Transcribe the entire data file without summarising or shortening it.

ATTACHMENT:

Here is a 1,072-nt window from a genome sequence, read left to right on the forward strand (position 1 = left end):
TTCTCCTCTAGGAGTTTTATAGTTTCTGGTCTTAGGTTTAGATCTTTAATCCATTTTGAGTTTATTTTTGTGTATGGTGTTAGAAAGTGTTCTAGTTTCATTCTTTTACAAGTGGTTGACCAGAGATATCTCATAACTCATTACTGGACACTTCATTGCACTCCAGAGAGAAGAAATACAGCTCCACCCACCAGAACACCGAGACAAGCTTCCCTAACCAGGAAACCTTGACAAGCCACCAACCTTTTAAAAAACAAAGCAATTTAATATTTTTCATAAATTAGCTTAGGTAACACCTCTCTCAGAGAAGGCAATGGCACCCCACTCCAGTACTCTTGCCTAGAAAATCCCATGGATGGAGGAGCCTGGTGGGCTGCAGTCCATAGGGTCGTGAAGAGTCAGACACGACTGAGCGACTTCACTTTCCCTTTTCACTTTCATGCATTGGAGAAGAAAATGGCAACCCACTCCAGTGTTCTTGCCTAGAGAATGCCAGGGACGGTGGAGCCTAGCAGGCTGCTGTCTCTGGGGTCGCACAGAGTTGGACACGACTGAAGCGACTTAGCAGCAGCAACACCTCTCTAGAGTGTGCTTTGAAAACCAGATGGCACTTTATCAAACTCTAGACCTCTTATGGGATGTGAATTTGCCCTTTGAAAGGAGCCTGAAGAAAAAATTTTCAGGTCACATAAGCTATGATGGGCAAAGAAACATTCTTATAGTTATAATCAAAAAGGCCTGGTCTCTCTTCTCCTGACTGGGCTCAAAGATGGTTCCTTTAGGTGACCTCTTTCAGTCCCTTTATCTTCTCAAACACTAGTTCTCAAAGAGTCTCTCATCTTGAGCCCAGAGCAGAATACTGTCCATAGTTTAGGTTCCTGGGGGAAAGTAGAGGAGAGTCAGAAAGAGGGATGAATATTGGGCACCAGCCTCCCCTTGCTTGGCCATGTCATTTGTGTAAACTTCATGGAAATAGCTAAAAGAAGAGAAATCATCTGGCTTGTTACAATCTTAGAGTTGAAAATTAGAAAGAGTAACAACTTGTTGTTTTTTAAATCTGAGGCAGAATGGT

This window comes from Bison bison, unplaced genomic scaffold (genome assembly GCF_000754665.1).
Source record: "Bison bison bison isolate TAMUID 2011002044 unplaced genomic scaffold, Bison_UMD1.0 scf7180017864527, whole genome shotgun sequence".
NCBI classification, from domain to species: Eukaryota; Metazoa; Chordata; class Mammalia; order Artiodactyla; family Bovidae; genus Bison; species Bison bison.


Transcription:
Here is a 1,072-nt window from a genome sequence, read left to right on the forward strand (position 1 = left end):
TTCTCCTCTAGGAGTTTTATAGTTTCTGGTCTTAGGTTTAGATCTTTAATCCATTTTGAGTTTATTTTTGTGTATGGTGTTAGAAAGTGTTCTAGTTTCATTCTTTTACAAGTGGTTGACCAGAGATATCTCATAACTCATTACTGGACACTTCATTGCACTCCAGAGAGAAGAAATACAGCTCCACCCACCAGAACACCGAGACAAGCTTCCCTAACCAGGAAACCTTGACAAGCCACCAACCTTTTAAAAAACAAAGCAATTTAATATTTTTCATAAATTAGCTTAGGTAACACCTCTCTCAGAGAAGGCAATGGCACCCCACTCCAGTACTCTTGCCTAGAAAATCCCATGGATGGAGGAGCCTGGTGGGCTGCAGTCCATAGGGTCGTGAAGAGTCAGACACGACTGAGCGACTTCACTTTCCCTTTTCACTTTCATGCATTGGAGAAGAAAATGGCAACCCACTCCAGTGTTCTTGCCTAGAGAATGCCAGGGACGGTGGAGCCTAGCAGGCTGCTGTCTCTGGGGTCGCACAGAGTTGGACACGACTGAAGCGACTTAGCAGCAGCAACACCTCTCTAGAGTGTGCTTTGAAAACCAGATGGCACTTTATCAAACTCTAGACCTCTTATGGGATGTGAATTTGCCCTTTGAAAGGAGCCTGAAGAAAAAATTTTCAGGTCACATAAGCTATGATGGGCAAAGAAACATTCTTATAGTTATAATCAAAAAGGCCTGGTCTCTCTTCTCCTGACTGGGCTCAAAGATGGTTCCTTTAGGTGACCTCTTTCAGTCCCTTTATCTTCTCAAACACTAGTTCTCAAAGAGTCTCTCATCTTGAGCCCAGAGCAGAATACTGTCCATAGTTTAGGTTCCTGGGGGAAAGTAGAGGAGAGTCAGAAAGAGGGATGAATATTGGGCACCAGCCTCCCCTTGCTTGGCCATGTCATTTGTGTAAACTTCATGGAAATAGCTAAAAGAAGAGAAATCATCTGGCTTGTTACAATCTTAGAGTTGAAAATTAGAAAGAGTAACAACTTGTTGTTTTTTAAATCTGAGGCAGAATGGT

This window comes from Bison bison, unplaced genomic scaffold (genome assembly GCF_000754665.1).
Source record: "Bison bison bison isolate TAMUID 2011002044 unplaced genomic scaffold, Bison_UMD1.0 scf7180017864527, whole genome shotgun sequence".
NCBI classification, from domain to species: Eukaryota; Metazoa; Chordata; class Mammalia; order Artiodactyla; family Bovidae; genus Bison; species Bison bison.